In a previous work [*] I have attempted to show that the discovery of Arnhemsland must beyond any doubt be credited to the voyage of the yacht Arnhem, commanded by Van Colster or Van Coolsteerdt, which took place in 1623. Since the Journal and the charts of this voyage are no longer available, we are without the most important data for determining with certainty between what degrees of longitude the Arnhemsland then discovered was situated. To westward of it must be sought Van Diemens-and Maria’s-land, touched at in 1636 by Pieter Pieterszoon with the ships Cleen Amsterdam and Wesell) [**]. There can be no doubt that Pieterszoon must have sailed far enough to westward to have passed Dundas Strait, and to have reached the western extremity of Melville Island (Roode hoek = red point). He took Dundas Strait to be not a strait, but a bay, and accordingly looked upon Melville Island not as an island, but as a portion of the mainland (Van Diemensland) [***].
[* See my Life of Tasman, pp. 100-102, and the Documents under No. XIV, 2 infra.]
[** See the Documents under No. XXV.]
[*** Maria-land lies immediately to eastward of Van Diemens-land, and to westward of Arnhems-land.]
In the course of these two voyages of 1623 and 1636, therefore, the whole of the north-west coast from Melville Bay to Melville Island was surveyed by Dutch ships. But in the absence of charts made on these voyages it is impossible for us to say with certainty, whether the coastline can have been traced with correctness. On this point also more light is thrown by the well-known chart of 1644, in which the results of Tasman’s voyages are recorded. Tasman sailed along the whole of the coast, but in this case too, his observations were not on all points accurate. Thus the situation of Wessel-eiland and the islets south of it, with respect to the mainland, is not given correctly by him; nor has he apprehended the real character of Dundas Strait and of Van Diemen’s Gulf, so that also according to him Melville island forms part of the mainland. But for the rest Tasman’s chart also in this case approximately reproduces the coast-line with so much correctness, that we find it quite easy [*] to point out on the maps of our time the results of the Dutch voyages of discovery in this part of the Australian coast.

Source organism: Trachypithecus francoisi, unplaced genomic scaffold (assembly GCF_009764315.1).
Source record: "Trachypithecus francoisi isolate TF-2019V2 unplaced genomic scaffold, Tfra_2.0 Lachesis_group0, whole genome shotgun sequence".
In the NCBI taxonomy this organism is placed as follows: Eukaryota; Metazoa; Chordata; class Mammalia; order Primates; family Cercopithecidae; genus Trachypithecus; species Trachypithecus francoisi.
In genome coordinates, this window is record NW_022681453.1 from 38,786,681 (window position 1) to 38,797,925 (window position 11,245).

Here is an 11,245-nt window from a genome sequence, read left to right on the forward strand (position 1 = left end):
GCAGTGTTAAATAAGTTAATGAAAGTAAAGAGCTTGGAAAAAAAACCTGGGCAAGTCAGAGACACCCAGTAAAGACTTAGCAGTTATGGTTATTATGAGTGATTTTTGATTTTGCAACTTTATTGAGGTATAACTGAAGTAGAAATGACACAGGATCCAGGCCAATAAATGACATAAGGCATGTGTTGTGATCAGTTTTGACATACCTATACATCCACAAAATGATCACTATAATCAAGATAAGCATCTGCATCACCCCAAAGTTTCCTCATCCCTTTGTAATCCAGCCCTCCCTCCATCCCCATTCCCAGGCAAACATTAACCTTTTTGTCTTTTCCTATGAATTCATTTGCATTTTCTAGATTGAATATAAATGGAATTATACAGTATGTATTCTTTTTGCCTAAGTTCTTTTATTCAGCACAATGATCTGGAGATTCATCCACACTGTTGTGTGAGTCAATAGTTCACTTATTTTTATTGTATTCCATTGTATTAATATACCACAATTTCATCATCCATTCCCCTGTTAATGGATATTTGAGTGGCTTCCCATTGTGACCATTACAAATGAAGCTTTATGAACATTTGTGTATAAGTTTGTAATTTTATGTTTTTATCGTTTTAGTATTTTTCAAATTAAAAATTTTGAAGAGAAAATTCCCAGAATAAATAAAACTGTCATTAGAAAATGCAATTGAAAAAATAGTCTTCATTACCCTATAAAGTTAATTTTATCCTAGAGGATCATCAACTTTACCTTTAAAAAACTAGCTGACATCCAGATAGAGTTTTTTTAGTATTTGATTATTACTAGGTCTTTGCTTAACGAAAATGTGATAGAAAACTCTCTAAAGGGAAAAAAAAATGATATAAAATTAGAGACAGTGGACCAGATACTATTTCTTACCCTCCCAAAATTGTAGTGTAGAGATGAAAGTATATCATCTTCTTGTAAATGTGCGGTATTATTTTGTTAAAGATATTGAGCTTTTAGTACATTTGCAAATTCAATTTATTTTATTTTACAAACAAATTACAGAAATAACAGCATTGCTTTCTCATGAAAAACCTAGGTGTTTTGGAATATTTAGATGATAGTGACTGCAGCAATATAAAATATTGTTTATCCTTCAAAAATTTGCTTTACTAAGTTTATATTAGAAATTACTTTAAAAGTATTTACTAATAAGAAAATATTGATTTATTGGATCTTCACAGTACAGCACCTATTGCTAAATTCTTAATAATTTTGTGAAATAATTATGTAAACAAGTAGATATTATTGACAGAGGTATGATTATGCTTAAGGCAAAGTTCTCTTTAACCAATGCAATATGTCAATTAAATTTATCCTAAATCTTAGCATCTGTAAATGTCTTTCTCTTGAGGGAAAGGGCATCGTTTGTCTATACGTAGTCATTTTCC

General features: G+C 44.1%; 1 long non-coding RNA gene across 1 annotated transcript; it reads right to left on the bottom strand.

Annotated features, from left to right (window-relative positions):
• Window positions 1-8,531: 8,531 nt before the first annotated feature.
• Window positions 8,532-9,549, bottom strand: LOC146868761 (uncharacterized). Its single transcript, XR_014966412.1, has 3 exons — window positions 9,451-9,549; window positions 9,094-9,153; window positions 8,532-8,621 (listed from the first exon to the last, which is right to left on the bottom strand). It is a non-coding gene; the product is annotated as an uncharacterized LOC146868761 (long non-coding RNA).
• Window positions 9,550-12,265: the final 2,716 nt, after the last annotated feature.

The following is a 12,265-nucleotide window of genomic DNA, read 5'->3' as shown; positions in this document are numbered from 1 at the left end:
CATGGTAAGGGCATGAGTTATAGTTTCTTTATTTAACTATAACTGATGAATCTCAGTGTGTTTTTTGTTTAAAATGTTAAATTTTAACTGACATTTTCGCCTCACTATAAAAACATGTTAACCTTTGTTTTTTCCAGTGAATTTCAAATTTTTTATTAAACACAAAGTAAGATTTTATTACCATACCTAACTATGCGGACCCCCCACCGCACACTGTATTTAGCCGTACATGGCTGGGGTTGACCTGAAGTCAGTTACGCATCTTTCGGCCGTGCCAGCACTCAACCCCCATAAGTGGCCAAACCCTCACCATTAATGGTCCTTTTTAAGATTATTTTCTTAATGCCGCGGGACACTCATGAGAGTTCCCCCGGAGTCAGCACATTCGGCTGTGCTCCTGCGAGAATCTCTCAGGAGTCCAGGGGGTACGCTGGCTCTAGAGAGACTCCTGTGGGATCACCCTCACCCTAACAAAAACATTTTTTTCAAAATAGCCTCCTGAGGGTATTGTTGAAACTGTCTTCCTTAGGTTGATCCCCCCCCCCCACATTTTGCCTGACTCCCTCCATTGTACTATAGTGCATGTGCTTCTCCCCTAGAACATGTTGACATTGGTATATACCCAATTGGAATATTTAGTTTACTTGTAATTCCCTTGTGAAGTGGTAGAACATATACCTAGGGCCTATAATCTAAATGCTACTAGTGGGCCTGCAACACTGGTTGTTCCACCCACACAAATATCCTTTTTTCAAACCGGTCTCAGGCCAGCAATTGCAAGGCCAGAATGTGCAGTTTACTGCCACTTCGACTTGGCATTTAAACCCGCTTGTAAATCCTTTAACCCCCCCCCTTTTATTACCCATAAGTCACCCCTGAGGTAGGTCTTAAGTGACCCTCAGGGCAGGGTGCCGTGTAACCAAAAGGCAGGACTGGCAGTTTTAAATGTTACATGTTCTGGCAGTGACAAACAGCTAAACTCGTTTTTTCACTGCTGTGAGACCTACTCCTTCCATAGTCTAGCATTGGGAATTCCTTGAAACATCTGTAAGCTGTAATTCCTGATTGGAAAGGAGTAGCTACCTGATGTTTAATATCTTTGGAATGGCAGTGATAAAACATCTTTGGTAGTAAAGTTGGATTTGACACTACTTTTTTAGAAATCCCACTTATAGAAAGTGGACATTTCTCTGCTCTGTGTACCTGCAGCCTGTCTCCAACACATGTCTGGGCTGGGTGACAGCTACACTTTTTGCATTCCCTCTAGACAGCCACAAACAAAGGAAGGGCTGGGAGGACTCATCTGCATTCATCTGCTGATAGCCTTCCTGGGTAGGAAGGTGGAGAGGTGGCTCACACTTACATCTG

[* Chart No. 14 below may also be of excellent service here.]
Far more accurate, however, than Tasman’s chart is the chart which in 1705 was made of the voyage of the ships Vossenbosch, de Waijer and Nova-Hollandia, commanded by Maarten van Delft [*]. This chart may at the same time be of service to elucidate Tasman’s discoveries and those of his predecessors. It is to be regretted, therefore, that it only embraces a comparatively small portion of the north-west coast, namely the part extending from the west-coast of Bathurst island and the western extremity of Melville island to the eastern part of Coburg peninsula and Croker-island. This time again the real character of Dundas Strait and Van Diemens Gulf were not ascertained [**].